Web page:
Condo Hotels Give Developers Access to Capital
By Andrew Glincher, Office Managing Partner, Nixon Peabody LLP
Once limited to resort properties, where unit owners valued the ability to have their own apartment, but were only going to use it a few times a year, these hybrids became popular because they generated immediate capital for the resort owner and gave the unit owner the possibility of some rental income to offset his ongoing costs.
Today, whether it's the Four Seasons in Boston or the Plaza in New York or countless others in urban markets around the United States, the condo hotel concept has definitely gained recognition as a way of raising equity and maximizing the value of a property. In fact, published reports estimate that there are currently more than 200 of these projects, including over 60,000 condo units, currently under development.
There are a number of market forces driving this trend. One important factor has been the continuing strong demand for housing in most parts of the country. In many cities, after the most desirable sites for new development were exhausted, former office and industrial buildings have been converted to housing and some are yielding extraordinary returns.
In the face of this demand, numerous new hotel properties have been and continue to include condos. And aging properties in need of renovations and upgrades have converted portions of their space into condos as a way of financing the cost of improvements and enabling their owners to recoup their investments more quickly.
Condos within hotels have proven extremely popular with buyers as well, holding their value relatively well in weak markets and selling at a premium during strong markets. One reason is the economics. If you buy an apartment in a traditional condominium, there may be restrictions on your ability to rent it out to short-term or transient tenants. If you live in another city, or travel for much of the year, you might have no choice but to let your apartment sit vacant while you're not there.
Within the hotel setting, that same apartment could be rented out by the hotel management - just as it rents its other hotel rooms - during times when the owner is not using it. The unit owner and hotel management share whatever rental income is generated according to a pre-determined formula. Clearly, that represents an economic value beyond most traditional condos.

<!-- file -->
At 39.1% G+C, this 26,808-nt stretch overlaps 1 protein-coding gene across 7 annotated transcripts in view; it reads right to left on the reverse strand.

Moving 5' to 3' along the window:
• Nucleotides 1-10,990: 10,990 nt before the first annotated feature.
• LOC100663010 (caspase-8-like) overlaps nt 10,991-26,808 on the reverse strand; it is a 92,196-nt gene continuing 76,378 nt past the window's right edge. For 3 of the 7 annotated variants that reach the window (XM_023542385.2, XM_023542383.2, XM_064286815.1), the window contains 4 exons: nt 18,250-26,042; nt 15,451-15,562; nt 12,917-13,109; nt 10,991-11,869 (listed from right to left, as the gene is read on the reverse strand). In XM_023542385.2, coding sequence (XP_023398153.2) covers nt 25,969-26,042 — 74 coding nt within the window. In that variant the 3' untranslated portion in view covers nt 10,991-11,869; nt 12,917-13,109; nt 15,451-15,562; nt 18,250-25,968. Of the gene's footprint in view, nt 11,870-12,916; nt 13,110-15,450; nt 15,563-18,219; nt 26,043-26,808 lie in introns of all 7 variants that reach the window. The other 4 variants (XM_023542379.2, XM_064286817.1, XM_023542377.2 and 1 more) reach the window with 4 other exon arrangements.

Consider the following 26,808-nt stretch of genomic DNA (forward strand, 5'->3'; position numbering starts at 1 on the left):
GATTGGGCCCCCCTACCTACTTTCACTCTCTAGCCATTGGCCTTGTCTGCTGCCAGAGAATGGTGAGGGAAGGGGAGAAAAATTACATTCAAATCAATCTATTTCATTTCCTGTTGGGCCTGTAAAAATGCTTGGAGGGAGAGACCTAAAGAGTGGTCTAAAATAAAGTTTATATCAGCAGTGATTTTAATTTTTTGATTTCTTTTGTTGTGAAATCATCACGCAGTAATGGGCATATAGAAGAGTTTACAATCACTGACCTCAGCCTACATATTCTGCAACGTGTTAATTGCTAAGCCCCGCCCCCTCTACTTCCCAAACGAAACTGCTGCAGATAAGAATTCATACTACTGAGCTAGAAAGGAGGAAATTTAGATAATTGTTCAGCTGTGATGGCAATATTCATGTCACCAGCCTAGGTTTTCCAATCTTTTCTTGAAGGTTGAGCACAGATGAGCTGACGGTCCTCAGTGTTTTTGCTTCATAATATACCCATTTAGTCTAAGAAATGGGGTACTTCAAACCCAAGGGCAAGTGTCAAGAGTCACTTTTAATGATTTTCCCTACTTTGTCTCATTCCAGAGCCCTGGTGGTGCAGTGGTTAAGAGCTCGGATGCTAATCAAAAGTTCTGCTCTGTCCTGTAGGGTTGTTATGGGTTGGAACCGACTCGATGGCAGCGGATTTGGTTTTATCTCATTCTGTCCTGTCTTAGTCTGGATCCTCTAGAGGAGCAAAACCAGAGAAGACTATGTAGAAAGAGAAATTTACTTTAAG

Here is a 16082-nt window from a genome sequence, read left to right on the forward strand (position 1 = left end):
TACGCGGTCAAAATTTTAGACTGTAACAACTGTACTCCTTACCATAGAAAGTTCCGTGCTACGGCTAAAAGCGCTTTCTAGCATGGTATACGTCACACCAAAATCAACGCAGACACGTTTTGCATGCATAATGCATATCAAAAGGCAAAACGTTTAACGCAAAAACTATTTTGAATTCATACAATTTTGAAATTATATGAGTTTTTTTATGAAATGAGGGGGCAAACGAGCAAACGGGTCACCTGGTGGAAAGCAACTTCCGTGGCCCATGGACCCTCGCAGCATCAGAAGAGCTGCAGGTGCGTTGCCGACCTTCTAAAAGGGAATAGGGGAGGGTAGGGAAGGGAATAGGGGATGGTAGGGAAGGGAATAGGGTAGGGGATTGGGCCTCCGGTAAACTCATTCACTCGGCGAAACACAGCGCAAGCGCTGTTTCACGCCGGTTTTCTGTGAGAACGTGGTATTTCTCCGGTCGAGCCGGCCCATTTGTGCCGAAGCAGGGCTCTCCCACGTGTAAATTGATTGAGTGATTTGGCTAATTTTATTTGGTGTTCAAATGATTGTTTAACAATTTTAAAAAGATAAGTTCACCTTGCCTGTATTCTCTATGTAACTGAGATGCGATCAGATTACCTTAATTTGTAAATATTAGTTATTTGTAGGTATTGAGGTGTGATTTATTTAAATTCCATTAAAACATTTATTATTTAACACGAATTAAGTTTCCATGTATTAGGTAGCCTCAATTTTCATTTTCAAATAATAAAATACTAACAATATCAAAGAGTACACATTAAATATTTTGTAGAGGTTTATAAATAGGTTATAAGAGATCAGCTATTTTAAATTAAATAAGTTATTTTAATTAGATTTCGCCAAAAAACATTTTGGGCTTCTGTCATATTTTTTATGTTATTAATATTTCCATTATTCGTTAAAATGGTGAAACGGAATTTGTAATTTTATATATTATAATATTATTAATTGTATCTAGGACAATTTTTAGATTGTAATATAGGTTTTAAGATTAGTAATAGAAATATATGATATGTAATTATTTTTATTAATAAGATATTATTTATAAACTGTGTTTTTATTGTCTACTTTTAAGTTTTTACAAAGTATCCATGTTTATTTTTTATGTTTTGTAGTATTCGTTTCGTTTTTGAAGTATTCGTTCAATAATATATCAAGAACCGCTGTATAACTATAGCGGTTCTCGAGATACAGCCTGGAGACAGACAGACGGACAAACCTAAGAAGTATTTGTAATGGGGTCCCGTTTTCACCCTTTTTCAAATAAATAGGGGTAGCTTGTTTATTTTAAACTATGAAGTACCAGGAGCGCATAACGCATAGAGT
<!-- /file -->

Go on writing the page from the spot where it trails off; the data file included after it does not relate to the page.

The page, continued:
Also, the trend over the years in higher end condos has been an ever increasing array of services and amenities. Hotels are known for services and amenities, ranging from housekeeping to valet service to room service to spas. What better environment could there be for someone who values those things to buy a home?
There is also the added value that a property's brand can offer. Being able to live at a Ritz Carlton or a Four Seasons or an Intercontinental connotes a level of luxury - and in fact delivers a level of luxury - that people around the world identify with and aspire to. That translates into premium prices.
Of course, the process is not always a simple, straightforward one. Great hotels become iconic symbols in their communities and when changes are planned, community residents sometimes object. This is particularly true with older, luxury hotels - often the ones that are most in need of infusions of capital and extensive renovations. Working with community and political leaders, as well as local preservationists, and giving them an understanding of your needs and your plans, can help generate support - or at least openness - to the type of changes the property requires.
Given the fact that the financing of hotels requires a larger percentage of equity than many other types of property, owners and developers need to avail themselves of tools that enable them to raise capital while retaining their overall vision. The condo hotel concept provides the flexibility necessary to have the best of all worlds.
Andrew Glincher specializes in the negotiation and resolution of business and real estate disputes. Mr. Glincher has represented developers and owners of retail centers, hotels, movie theatres, office and industrial buildings and parks, utilities, restaurants, subdivisions, apartment complexes, assisted living housing complexes, long-term care facilities and condominium projects. Mr. Glincher is admitted to practice in Massachusetts, the U.S. Court of Appeals, Third Circuit, the U.S. District Court, District of Massachusetts and the U.S. Tax Court. Mr. Glincher can be contacted at 617-345-1222 or email@example.com Extended Bio...
HotelExecutive.com retains the copyright to the articles published in the Hotel Business Review. Articles cannot be republished without prior written consent by HotelExecutive.com.